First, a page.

Sarah Swinton and Lisa Schwartz are running to retain their seats on the Haines School Board. (Emily Files)

Sarah Swinton and Lisa Schwartz. (Emily Files)

Two long-time Haines School Board members are running to retain their seats in the October election. Lisa Schwartz and Sarah Swinton are both optimistic about how the district is doing now. But they say there will be some hard decisions in the future.

“There’s nothing that I can say bad about our district,” said Sarah Swinton. “We have great teachers, great kids, great administration. And we’re moving forward in the right directions.”

Swinton has helped steer the district in its current direction. She’s been on the school board for 14 years. She and fellow candidate Lisa Schwartz were on the board when one of the more controversial proposals in recent years was approved: expanding school technology.

Schwartz thinks the district needs to continue with that effort.

“I had a community member say to me recently, ‘well I don’t want them teaching my kids computers,'” Schwartz said. “And I thought well, any child who comes into Kindergarten probably knows how to work with the computer more than I do at this point. So I think it would be great if we could offer more courses through technology. We currently do have a strong program but I would like to see that expanded.”

Swinton voted differently than Schwartz in the board’s 2015 decision to increase laptops and iPads in classrooms. Schwartz voted yes, Swinton voted no.

“We do need to address the fact that the world is technology-based, I think we’re doing fine with that,” Swinton said. “I still want to see more paper and pencil things done in school. Our kids don’t do cursive anymore, cause you have your computer or iPad there. So I want to see more of the motor skills back where it is more paper and pencil.”

Schwartz says the technology decision was one instance where the school board could’ve improved communication and public involvement.

“As it proceeded, to involve the community more, so that they understood what we were trying to accomplish, right on through to our first community meeting,” Schwartz said. “And I think we can improve upon that.”

On the other hand, both candidates agree that people don’t seem to get involved until something controversial comes up.

“I think there’s a lot of people that just drop off their kids and everything’s great at school,” Swinton said. “But there’s a lot of things that go on there and I don’t think the community’s really informed about everything that happens, they just want to be present when there’s a big hiccup in the system.”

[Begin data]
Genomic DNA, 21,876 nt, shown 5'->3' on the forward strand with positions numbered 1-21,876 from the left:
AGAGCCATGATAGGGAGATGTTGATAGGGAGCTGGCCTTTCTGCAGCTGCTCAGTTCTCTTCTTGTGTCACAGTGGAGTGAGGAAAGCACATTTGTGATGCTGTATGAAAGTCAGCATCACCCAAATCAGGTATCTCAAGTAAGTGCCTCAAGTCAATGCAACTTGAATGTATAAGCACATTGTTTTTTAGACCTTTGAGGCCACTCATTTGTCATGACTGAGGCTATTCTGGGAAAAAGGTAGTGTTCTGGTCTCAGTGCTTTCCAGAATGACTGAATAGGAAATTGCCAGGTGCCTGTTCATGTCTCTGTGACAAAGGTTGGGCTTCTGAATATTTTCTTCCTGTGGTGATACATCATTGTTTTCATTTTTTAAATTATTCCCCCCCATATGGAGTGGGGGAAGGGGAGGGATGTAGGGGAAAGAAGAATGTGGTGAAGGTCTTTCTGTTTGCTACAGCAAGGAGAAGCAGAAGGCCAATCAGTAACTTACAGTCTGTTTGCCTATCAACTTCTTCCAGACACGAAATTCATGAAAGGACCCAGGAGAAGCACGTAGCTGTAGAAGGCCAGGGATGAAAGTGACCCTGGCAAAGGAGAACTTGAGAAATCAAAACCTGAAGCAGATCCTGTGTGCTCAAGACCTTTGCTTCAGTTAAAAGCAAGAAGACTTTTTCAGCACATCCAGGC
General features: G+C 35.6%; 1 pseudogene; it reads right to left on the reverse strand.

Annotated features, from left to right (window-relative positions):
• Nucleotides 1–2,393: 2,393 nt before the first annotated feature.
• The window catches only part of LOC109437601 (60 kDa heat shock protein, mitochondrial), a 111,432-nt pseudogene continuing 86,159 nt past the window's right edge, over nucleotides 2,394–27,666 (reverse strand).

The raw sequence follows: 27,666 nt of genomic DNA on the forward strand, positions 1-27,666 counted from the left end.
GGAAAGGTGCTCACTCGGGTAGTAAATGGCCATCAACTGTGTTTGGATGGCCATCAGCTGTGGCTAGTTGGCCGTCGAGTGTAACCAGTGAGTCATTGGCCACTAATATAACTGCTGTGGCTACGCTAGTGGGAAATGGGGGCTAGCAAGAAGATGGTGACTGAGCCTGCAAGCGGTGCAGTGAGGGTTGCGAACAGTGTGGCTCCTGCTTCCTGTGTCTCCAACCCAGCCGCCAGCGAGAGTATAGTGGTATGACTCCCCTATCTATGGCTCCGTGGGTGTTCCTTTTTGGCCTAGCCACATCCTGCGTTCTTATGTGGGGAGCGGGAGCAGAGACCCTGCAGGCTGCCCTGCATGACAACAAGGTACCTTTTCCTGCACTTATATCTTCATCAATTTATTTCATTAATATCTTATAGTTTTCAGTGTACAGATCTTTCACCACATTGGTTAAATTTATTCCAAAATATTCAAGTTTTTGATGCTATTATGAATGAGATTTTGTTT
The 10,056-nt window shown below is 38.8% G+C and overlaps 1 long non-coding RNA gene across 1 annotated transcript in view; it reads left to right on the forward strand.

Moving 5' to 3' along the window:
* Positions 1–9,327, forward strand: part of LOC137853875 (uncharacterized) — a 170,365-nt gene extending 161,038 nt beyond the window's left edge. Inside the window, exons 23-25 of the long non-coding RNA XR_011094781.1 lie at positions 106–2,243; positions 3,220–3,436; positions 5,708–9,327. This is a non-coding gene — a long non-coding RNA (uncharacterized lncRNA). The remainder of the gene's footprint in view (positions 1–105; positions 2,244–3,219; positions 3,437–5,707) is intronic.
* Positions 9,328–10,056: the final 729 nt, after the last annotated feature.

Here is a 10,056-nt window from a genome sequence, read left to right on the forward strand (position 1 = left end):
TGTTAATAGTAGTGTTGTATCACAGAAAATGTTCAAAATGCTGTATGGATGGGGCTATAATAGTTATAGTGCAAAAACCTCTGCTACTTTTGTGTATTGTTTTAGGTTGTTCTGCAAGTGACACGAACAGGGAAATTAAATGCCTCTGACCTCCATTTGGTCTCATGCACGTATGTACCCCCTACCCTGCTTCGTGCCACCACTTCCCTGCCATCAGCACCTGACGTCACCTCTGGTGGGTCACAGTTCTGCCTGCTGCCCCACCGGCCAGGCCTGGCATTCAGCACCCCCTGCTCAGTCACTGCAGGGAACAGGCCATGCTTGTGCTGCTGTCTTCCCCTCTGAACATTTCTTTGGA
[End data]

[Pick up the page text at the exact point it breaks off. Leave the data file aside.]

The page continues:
Expanded technology isn’t the only big change the school board has dealt with in the past few years. Former superintendent Ginger Jewell unexpectedly resigned in 2015. Interim superintendent Rich Carlson filled in last year. This year, the board hired Michigan educator Tony Habra as superintendent. Schwartz says this will be a year of learning for him.

“I think as a community, the school community, we’re in transition and I think it’s important for people to take a deep breath, take a step back and let’s give this a chance to work,” Schwartz said.

Last year, one of Haines’ three special education teachers retired. Interim Superintendent Carlson saw an opportunity to cut costs by not replacing her. He said Director of Student Support Services Kim Cunningham would share the burden with the two remaining SPED teachers by helping with paperwork and other administrative duties. Schwartz and Swinton support that decision.

“SPED is covered,” Swinton said. “Kim [Cunningham] has stepped up and is covering the places it was before and we would not hurt that program by not covering it in the proper manner. And the admin team felt like everything is covered. So there’s not really a hiccup in the system.”

The candidates say there are hard decisions coming up. Last year, the board leaned on district reserves to cover a $300,000 budget deficit. A gradually declining enrollment is one contributing factor to the shortfall.

“You know, it is a national trend, these rural places are losing students,” Schwartz said. “And we have to be as creative as we can with the budget.”

Schwartz and Swinton say they wish more people wanted to help make those decisions by running for school board. But this election, it’s just the two candidates for two open seats. Voters will cast their ballots Oct. 4.

Listen to the full forum here: